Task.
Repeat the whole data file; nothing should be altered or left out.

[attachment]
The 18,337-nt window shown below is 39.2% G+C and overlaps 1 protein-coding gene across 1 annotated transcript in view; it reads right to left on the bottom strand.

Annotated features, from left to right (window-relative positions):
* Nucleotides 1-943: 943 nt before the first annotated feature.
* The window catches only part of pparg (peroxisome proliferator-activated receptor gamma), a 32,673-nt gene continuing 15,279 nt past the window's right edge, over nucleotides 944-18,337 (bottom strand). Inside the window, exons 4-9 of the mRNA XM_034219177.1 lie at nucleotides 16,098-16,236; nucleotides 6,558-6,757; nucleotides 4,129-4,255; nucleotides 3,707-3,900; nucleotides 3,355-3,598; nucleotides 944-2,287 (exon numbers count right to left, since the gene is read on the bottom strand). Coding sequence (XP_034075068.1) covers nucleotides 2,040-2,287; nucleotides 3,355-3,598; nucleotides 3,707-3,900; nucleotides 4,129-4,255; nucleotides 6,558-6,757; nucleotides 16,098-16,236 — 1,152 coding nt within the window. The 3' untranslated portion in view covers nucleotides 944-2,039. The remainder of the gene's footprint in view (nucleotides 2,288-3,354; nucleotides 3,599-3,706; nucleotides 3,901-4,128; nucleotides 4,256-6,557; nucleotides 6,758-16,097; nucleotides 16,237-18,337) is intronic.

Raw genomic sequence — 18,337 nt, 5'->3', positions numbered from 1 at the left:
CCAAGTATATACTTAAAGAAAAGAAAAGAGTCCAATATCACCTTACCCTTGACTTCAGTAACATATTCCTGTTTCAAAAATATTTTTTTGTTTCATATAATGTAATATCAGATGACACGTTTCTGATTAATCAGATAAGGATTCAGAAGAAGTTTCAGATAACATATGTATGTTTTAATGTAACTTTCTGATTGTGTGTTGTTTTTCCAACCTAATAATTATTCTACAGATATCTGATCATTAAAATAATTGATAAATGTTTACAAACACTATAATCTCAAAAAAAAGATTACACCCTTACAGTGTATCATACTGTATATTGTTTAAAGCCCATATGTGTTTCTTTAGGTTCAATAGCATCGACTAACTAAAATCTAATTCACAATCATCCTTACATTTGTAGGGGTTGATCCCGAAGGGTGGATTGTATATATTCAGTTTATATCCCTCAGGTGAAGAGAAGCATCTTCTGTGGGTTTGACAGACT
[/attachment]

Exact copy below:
The 18,337-nt window shown below is 39.2% G+C and overlaps 1 protein-coding gene across 1 annotated transcript in view; it reads right to left on the bottom strand.

Annotated features, from left to right (window-relative positions):
* Nucleotides 1-943: 943 nt before the first annotated feature.
* The window catches only part of pparg (peroxisome proliferator-activated receptor gamma), a 32,673-nt gene continuing 15,279 nt past the window's right edge, over nucleotides 944-18,337 (bottom strand). Inside the window, exons 4-9 of the mRNA XM_034219177.1 lie at nucleotides 16,098-16,236; nucleotides 6,558-6,757; nucleotides 4,129-4,255; nucleotides 3,707-3,900; nucleotides 3,355-3,598; nucleotides 944-2,287 (exon numbers count right to left, since the gene is read on the bottom strand). Coding sequence (XP_034075068.1) covers nucleotides 2,040-2,287; nucleotides 3,355-3,598; nucleotides 3,707-3,900; nucleotides 4,129-4,255; nucleotides 6,558-6,757; nucleotides 16,098-16,236 — 1,152 coding nt within the window. The 3' untranslated portion in view covers nucleotides 944-2,039. The remainder of the gene's footprint in view (nucleotides 2,288-3,354; nucleotides 3,599-3,706; nucleotides 3,901-4,128; nucleotides 4,256-6,557; nucleotides 6,758-16,097; nucleotides 16,237-18,337) is intronic.

Raw genomic sequence — 18,337 nt, 5'->3', positions numbered from 1 at the left:
CCAAGTATATACTTAAAGAAAAGAAAAGAGTCCAATATCACCTTACCCTTGACTTCAGTAACATATTCCTGTTTCAAAAATATTTTTTTGTTTCATATAATGTAATATCAGATGACACGTTTCTGATTAATCAGATAAGGATTCAGAAGAAGTTTCAGATAACATATGTATGTTTTAATGTAACTTTCTGATTGTGTGTTGTTTTTCCAACCTAATAATTATTCTACAGATATCTGATCATTAAAATAATTGATAAATGTTTACAAACACTATAATCTCAAAAAAAAGATTACACCCTTACAGTGTATCATACTGTATATTGTTTAAAGCCCATATGTGTTTCTTTAGGTTCAATAGCATCGACTAACTAAAATCTAATTCACAATCATCCTTACATTTGTAGGGGTTGATCCCGAAGGGTGGATTGTATATATTCAGTTTATATCCCTCAGGTGAAGAGAAGCATCTTCTGTGGGTTTGACAGACT